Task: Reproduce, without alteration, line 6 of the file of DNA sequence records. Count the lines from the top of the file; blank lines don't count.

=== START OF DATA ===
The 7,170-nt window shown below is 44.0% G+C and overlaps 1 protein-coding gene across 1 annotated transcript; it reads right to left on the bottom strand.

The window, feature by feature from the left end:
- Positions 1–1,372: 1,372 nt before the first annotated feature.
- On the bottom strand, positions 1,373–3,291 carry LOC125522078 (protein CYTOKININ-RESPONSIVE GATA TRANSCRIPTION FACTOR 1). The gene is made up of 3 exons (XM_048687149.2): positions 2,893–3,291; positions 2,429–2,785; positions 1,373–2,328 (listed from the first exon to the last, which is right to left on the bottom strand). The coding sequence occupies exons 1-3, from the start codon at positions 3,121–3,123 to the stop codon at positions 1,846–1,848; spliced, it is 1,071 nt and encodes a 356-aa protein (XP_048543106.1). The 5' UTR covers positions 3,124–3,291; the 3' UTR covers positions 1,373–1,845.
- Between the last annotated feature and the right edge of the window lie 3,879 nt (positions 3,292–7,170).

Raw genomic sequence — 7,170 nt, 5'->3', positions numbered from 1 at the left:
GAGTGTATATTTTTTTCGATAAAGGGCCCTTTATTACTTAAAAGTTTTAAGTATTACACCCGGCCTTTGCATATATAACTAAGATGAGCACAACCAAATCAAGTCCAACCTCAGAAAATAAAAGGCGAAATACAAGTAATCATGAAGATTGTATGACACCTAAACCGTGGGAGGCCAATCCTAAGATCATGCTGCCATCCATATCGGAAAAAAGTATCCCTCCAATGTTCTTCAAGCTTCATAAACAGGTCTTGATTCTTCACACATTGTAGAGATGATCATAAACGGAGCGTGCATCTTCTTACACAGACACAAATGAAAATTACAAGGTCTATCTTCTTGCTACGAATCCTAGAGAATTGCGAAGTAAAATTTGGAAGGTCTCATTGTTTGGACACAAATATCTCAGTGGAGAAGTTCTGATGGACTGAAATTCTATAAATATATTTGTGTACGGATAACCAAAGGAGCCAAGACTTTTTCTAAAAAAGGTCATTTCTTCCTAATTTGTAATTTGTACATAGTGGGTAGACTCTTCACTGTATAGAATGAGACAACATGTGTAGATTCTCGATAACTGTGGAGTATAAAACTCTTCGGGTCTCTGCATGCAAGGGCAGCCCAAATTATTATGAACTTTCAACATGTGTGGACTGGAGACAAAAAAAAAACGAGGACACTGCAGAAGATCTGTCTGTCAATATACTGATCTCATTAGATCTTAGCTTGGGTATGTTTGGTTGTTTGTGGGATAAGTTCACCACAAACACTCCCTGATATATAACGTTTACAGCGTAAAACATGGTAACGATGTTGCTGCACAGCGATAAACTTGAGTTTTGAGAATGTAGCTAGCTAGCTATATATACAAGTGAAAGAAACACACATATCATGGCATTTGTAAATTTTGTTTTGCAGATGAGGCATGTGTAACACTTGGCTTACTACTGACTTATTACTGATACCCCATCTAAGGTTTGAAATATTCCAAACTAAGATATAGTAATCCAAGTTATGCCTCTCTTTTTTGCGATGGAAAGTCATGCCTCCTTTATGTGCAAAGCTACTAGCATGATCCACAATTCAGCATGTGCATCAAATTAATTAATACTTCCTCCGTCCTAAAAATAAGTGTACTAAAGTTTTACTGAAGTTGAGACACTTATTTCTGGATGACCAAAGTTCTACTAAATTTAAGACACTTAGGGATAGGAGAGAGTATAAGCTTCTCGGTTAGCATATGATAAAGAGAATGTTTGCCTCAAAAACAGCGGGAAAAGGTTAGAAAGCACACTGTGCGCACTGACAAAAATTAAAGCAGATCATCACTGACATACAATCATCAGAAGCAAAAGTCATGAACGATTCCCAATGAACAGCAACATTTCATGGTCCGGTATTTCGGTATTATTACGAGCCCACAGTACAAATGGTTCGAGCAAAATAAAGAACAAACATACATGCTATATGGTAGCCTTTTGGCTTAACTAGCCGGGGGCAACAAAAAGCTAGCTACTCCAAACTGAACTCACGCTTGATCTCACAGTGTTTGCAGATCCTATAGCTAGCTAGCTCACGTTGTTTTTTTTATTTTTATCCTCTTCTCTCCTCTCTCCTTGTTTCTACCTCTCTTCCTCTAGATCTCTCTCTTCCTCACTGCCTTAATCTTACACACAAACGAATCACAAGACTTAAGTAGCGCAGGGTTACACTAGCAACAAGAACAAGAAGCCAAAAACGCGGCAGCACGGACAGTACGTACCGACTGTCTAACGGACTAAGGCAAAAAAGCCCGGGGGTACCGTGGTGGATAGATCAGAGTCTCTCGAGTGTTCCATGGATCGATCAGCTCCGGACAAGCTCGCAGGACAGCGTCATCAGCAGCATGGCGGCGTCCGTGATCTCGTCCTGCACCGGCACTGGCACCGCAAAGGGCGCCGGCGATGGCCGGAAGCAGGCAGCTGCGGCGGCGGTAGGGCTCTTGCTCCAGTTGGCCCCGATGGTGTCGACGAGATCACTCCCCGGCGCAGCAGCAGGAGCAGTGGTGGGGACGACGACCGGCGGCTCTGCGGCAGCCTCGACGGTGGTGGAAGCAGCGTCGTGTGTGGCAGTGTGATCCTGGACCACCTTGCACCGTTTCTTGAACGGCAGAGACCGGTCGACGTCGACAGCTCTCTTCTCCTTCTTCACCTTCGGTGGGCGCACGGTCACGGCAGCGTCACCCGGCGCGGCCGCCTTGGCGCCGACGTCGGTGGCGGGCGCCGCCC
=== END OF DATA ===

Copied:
Raw genomic sequence — 7,170 nt, 5'->3', positions numbered from 1 at the left: